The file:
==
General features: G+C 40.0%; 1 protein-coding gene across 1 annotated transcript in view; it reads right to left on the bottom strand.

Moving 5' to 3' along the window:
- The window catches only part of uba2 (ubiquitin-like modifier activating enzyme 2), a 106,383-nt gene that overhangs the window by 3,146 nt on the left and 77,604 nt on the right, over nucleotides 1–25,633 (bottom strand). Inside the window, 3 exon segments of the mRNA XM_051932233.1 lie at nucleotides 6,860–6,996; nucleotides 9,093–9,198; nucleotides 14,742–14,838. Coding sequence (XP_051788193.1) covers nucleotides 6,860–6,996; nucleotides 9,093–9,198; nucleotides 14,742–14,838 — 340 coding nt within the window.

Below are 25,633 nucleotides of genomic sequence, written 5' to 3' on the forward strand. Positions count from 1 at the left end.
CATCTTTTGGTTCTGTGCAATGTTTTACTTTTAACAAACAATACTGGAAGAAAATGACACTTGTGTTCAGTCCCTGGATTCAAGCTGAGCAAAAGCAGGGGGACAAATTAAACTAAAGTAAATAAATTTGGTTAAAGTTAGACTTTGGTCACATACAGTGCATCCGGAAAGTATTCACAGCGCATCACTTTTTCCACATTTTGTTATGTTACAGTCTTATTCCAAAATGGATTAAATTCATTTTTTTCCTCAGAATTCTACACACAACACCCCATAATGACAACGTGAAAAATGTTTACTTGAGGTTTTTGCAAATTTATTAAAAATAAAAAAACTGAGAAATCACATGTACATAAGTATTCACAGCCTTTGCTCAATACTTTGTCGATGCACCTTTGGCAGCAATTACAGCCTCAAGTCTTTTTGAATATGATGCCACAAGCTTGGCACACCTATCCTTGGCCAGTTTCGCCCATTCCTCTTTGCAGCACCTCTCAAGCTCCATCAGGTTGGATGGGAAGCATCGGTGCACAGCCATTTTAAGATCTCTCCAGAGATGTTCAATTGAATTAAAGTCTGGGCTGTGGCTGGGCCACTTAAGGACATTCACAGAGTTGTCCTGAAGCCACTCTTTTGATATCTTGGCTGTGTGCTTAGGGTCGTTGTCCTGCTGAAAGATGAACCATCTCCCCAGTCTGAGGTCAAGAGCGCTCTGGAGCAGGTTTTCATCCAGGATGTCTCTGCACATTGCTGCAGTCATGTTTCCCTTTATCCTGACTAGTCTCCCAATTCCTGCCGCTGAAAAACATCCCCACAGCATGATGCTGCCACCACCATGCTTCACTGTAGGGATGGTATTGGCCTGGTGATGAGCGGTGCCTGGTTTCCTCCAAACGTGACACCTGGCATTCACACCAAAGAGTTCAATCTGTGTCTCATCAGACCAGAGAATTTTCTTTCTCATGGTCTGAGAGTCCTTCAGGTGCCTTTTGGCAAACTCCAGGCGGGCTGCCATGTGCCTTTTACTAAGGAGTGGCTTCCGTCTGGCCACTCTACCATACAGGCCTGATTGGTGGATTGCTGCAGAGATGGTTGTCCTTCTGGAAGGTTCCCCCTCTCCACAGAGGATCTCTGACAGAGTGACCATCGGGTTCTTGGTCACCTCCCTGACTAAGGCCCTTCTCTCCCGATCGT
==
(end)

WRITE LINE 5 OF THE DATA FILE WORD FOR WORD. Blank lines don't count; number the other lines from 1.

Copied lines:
CATCTTTTGGTTCTGTGCAATGTTTTACTTTTAACAAACAATACTGGAAGAAAATGACACTTGTGTTCAGTCCCTGGATTCAAGCTGAGCAAAAGCAGGGGGACAAATTAAACTAAAGTAAATAAATTTGGTTAAAGTTAGACTTTGGTCACATACAGTGCATCCGGAAAGTATTCACAGCGCATCACTTTTTCCACATTTTGTTATGTTACAGTCTTATTCCAAAATGGATTAAATTCATTTTTTTCCTCAGAATTCTACACACAACACCCCATAATGACAACGTGAAAAATGTTTACTTGAGGTTTTTGCAAATTTATTAAAAATAAAAAAACTGAGAAATCACATGTACATAAGTATTCACAGCCTTTGCTCAATACTTTGTCGATGCACCTTTGGCAGCAATTACAGCCTCAAGTCTTTTTGAATATGATGCCACAAGCTTGGCACACCTATCCTTGGCCAGTTTCGCCCATTCCTCTTTGCAGCACCTCTCAAGCTCCATCAGGTTGGATGGGAAGCATCGGTGCACAGCCATTTTAAGATCTCTCCAGAGATGTTCAATTGAATTAAAGTCTGGGCTGTGGCTGGGCCACTTAAGGACATTCACAGAGTTGTCCTGAAGCCACTCTTTTGATATCTTGGCTGTGTGCTTAGGGTCGTTGTCCTGCTGAAAGATGAACCATCTCCCCAGTCTGAGGTCAAGAGCGCTCTGGAGCAGGTTTTCATCCAGGATGTCTCTGCACATTGCTGCAGTCATGTTTCCCTTTATCCTGACTAGTCTCCCAATTCCTGCCGCTGAAAAACATCCCCACAGCATGATGCTGCCACCACCATGCTTCACTGTAGGGATGGTATTGGCCTGGTGATGAGCGGTGCCTGGTTTCCTCCAAACGTGACACCTGGCATTCACACCAAAGAGTTCAATCTGTGTCTCATCAGACCAGAGAATTTTCTTTCTCATGGTCTGAGAGTCCTTCAGGTGCCTTTTGGCAAACTCCAGGCGGGCTGCCATGTGCCTTTTACTAAGGAGTGGCTTCCGTCTGGCCACTCTACCATACAGGCCTGATTGGTGGATTGCTGCAGAGATGGTTGTCCTTCTGGAAGGTTCCCCCTCTCCACAGAGGATCTCTGACAGAGTGACCATCGGGTTCTTGGTCACCTCCCTGACTAAGGCCCTTCTCTCCCGATCGT